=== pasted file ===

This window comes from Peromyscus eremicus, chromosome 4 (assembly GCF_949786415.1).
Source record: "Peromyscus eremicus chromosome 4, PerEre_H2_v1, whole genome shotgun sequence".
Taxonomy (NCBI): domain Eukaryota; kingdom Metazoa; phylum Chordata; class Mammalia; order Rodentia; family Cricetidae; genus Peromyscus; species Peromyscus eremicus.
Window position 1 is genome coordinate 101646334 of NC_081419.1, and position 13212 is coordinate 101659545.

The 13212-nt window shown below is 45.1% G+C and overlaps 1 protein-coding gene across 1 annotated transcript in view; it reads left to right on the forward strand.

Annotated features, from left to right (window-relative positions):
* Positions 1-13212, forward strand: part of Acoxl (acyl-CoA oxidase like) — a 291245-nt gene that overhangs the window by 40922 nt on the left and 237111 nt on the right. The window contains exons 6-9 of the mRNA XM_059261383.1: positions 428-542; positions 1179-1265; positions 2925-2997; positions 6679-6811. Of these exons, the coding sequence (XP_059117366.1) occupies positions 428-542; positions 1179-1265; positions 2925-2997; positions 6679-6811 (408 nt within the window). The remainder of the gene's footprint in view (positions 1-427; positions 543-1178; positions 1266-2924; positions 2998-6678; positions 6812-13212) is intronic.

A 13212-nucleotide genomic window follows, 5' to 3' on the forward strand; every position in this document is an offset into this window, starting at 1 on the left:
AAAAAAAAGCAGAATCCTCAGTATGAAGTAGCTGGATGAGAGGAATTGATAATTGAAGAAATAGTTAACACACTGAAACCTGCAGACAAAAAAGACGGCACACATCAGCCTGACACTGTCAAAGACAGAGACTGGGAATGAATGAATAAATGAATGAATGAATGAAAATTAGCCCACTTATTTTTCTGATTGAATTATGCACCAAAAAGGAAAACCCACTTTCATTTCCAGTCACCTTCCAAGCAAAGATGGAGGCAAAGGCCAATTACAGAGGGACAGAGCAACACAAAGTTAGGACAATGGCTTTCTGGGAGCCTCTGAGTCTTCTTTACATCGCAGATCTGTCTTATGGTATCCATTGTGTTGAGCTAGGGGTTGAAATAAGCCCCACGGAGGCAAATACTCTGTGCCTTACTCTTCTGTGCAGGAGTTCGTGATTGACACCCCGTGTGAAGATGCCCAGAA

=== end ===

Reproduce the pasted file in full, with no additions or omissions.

This window comes from Peromyscus eremicus, chromosome 4 (assembly GCF_949786415.1).
Source record: "Peromyscus eremicus chromosome 4, PerEre_H2_v1, whole genome shotgun sequence".
Taxonomy (NCBI): domain Eukaryota; kingdom Metazoa; phylum Chordata; class Mammalia; order Rodentia; family Cricetidae; genus Peromyscus; species Peromyscus eremicus.
Window position 1 is genome coordinate 101646334 of NC_081419.1, and position 13212 is coordinate 101659545.

The 13212-nt window shown below is 45.1% G+C and overlaps 1 protein-coding gene across 1 annotated transcript in view; it reads left to right on the forward strand.

Annotated features, from left to right (window-relative positions):
* Positions 1-13212, forward strand: part of Acoxl (acyl-CoA oxidase like) — a 291245-nt gene that overhangs the window by 40922 nt on the left and 237111 nt on the right. The window contains exons 6-9 of the mRNA XM_059261383.1: positions 428-542; positions 1179-1265; positions 2925-2997; positions 6679-6811. Of these exons, the coding sequence (XP_059117366.1) occupies positions 428-542; positions 1179-1265; positions 2925-2997; positions 6679-6811 (408 nt within the window). The remainder of the gene's footprint in view (positions 1-427; positions 543-1178; positions 1266-2924; positions 2998-6678; positions 6812-13212) is intronic.

A 13212-nucleotide genomic window follows, 5' to 3' on the forward strand; every position in this document is an offset into this window, starting at 1 on the left:
AAAAAAAAGCAGAATCCTCAGTATGAAGTAGCTGGATGAGAGGAATTGATAATTGAAGAAATAGTTAACACACTGAAACCTGCAGACAAAAAAGACGGCACACATCAGCCTGACACTGTCAAAGACAGAGACTGGGAATGAATGAATAAATGAATGAATGAATGAAAATTAGCCCACTTATTTTTCTGATTGAATTATGCACCAAAAAGGAAAACCCACTTTCATTTCCAGTCACCTTCCAAGCAAAGATGGAGGCAAAGGCCAATTACAGAGGGACAGAGCAACACAAAGTTAGGACAATGGCTTTCTGGGAGCCTCTGAGTCTTCTTTACATCGCAGATCTGTCTTATGGTATCCATTGTGTTGAGCTAGGGGTTGAAATAAGCCCCACGGAGGCAAATACTCTGTGCCTTACTCTTCTGTGCAGGAGTTCGTGATTGACACCCCGTGTGAAGATGCCCAGAA